Kremlin denies Russian government involvement in Berlin murder

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MOSCOW (Reuters) - The Kremlin on Wednesday denied the Russian government had been involved in the murder of a Georgian citizen in Berlin, hours before Germany expelled two Russian diplomats over what it said was Moscow’s refusal to cooperate in the investigation.

The Kremlin denial came after a legal source on Tuesday said German federal prosecutors believed that Russian intelligence agencies had been linked to the killing.

Zelimkhan Khangoshvili, who had previously fought alongside anti-Moscow separatists in Chechnya, was shot twice in the head in a central Berlin park in August as he was heading to a mosque.

German prosecutors have now taken over the murder case and said they believe there are sufficient leads to suggest that either Russia or the Russian region of Chechnya ordered the hit.

Asked about allegations of Russian involvement before reports of the diplomatic expulsions broke, Kremlin spokesman Dmitry Peskov told reporters on a conference call on Wednesday that Russian authorities had nothing to do with the murder.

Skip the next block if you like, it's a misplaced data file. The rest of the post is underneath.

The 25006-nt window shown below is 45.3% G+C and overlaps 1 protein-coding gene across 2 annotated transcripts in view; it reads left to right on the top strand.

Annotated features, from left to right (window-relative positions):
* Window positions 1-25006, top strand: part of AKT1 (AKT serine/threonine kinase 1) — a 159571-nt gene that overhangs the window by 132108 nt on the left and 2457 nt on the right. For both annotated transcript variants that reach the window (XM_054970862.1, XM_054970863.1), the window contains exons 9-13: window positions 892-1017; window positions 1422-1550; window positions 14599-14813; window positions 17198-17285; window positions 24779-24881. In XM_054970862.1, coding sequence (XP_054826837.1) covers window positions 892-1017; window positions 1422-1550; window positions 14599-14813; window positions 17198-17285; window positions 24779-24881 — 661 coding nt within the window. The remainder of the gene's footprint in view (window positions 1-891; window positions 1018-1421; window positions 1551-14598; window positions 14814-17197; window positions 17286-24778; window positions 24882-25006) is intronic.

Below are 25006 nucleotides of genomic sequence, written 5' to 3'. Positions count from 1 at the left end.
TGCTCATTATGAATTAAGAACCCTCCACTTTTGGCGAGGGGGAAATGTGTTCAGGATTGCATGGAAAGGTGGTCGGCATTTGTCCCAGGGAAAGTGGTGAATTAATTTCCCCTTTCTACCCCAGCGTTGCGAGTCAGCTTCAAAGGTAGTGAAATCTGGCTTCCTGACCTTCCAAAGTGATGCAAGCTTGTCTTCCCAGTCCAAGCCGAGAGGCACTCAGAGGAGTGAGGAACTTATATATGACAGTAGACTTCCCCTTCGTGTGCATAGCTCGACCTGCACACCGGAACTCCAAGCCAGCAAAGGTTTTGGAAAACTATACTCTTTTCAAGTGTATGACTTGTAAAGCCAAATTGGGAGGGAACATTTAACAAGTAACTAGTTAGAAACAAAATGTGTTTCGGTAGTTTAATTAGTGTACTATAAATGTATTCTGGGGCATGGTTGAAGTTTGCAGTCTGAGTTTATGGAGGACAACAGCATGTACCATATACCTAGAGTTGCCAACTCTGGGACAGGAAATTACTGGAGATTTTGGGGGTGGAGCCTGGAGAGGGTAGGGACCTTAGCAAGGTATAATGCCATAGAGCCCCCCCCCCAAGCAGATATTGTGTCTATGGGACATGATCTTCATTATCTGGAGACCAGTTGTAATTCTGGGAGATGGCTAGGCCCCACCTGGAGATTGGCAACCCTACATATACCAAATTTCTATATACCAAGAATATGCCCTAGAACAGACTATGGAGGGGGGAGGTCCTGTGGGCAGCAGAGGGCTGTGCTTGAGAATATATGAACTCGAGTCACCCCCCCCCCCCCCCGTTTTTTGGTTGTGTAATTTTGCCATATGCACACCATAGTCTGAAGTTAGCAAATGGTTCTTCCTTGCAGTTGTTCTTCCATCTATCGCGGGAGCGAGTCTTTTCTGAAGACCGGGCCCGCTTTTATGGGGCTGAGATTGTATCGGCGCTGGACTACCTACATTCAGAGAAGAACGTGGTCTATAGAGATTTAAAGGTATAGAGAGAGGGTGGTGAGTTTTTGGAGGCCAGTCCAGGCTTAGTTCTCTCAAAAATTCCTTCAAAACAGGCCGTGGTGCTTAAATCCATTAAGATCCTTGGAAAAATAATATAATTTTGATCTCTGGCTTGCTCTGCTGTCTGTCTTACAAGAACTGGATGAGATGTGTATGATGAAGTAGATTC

“I don’t think there are serious suspicions (of involvement by the Russian authorities) and there cannot be any. What relation to the Russian authorities (does this have)?,” said Peskov.

“This is absolutely groundless speculation. This topic is being somehow whipped up by German media, but this does not mean that this is how things are,” Peskov said.

Allegations of Russian involvement could potentially damage Russia’s ties with Germany and the West that are already strained over an array of issues including the poisoning of a former Russian spy and his daughter in southern Britain last year.

German Chancellor Angela Merkel is due to meet Russian President Vladimir Putin at a Paris summit on the conflict in east Ukraine next week.

Reporting by Tom Balmforth and Maria Kiselyova; editing by Andrew Osborn